Mortgage cap: Lenders will attempt to head off a sharp tightening of limits on home loans by providing the UAE Central Bank with their view on its controversial proposals.
Banks eye loan ratios in UAE mortgage cap debate
Commercial lenders will attempt to head off a sharp tightening of borrowing limits for home buyers this week by providing the UAE Central Bank with the sector's view on its controversial mortgage cap proposals.
Reassurances from the Central Bank last week that it had not yet imposed new limits on home lending brought "relief" to the industry, according to one banker who asked not to be identified.
Last month, a circular was sent to banks that restricted borrowing for expatriates to 50 per cent for the first property and 40 per cent for subsequent properties. Emiratis will be able to fund up to 70 per cent of their first home via mortgage loans and 60 per cent for any further purchases.
Property agents said property sales dried up almost overnight after the circular was distributed.
Sultan Nasser Al Suwaidi, the Central Bank Governor, moved last week to clear up the "misunderstanding" and said the regulator would consult with banks over the issue and issue a new set of regulations for mortgages before the end of the year.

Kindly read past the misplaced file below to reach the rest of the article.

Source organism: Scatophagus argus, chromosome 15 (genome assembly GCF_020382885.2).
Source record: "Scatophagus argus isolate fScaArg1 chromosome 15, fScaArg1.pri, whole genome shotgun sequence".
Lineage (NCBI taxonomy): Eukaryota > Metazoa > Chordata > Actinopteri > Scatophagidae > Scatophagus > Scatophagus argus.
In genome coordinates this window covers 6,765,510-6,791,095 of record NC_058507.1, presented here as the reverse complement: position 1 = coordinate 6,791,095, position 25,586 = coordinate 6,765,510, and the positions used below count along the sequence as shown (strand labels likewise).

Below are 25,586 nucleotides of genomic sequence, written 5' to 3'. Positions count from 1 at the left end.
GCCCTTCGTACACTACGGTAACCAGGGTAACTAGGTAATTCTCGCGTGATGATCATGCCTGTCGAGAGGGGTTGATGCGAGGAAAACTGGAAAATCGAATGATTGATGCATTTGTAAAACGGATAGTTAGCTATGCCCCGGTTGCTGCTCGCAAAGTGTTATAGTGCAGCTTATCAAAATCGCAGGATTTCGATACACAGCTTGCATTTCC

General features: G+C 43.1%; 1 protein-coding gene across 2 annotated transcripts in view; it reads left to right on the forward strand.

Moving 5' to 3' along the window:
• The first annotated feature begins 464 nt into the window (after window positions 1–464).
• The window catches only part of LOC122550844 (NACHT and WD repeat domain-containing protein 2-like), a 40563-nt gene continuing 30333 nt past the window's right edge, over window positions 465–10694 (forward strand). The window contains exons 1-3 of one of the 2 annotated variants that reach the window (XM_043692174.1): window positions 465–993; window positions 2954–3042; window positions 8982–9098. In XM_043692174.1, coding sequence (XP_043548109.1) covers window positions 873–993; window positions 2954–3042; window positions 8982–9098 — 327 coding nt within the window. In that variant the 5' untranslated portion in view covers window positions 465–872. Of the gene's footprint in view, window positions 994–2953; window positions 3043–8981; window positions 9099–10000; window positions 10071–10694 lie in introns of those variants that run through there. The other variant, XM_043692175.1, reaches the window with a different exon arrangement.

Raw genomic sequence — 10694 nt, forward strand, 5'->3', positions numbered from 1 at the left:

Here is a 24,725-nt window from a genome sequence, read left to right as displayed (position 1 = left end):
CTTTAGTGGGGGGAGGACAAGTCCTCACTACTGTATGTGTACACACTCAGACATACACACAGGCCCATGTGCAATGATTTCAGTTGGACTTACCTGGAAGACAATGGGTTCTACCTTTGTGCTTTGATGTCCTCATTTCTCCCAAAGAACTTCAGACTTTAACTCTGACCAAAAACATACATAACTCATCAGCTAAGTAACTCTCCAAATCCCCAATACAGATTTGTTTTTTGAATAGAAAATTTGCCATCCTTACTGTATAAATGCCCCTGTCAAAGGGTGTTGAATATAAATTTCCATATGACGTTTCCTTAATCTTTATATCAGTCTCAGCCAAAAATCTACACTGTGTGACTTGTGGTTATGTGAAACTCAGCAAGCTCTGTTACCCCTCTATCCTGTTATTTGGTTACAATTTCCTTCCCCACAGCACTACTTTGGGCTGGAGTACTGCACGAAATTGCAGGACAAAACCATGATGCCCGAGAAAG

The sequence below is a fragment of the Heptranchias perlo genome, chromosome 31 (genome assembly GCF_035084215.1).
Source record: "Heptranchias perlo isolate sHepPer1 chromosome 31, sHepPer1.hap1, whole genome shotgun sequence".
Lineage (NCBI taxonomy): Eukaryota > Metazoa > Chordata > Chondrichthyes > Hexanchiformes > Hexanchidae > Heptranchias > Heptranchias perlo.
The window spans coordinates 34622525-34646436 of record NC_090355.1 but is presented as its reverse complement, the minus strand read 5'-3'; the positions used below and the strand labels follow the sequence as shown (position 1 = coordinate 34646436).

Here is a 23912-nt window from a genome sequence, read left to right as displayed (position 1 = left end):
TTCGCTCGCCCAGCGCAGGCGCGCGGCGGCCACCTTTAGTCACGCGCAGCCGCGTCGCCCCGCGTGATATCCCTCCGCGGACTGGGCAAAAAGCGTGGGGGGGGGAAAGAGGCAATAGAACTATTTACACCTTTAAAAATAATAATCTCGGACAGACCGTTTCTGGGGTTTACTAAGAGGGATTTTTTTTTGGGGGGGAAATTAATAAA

Banks will be polled on maximum loan-to-value limits alongside accepted sources and time periods of repayment.
The new regulations will also include other components, including consumer protection and treatment of retirees.
Banks have until Thursday to submit their responses.
No limits existed before, which allowed some lenders such as Abu Dhabi Commercial Bank and Emirates Islamic Bank to offer 100 per cent loan-to-value mortgages. The Central Bank sought to curb any risk of a return to credit excesses by introducing rules on personal loans and credit cards in 2011.
Banks are hoping that the dialogue with the Central Bank will result in any new rules including an easing of its proposed loan-to-value limits for expatriates, said Mohamed Zaqout, the head of Al Hilal Bank's personal banking group.
"Typically we would look at 75 to 80 [per cent]," he said. "We believe expats and locals are the same because it is property risk." However, non-residents and buyers of second homes should not be financed for more than 50 per cent of properties, he added.
The Emirates Banks Association will lay out its position publicly on the subject in a press conference taking place in Dubai today presided over by Abdul Aziz Al Ghurair, the chairman of the lobby group and chief executive of Mashreq.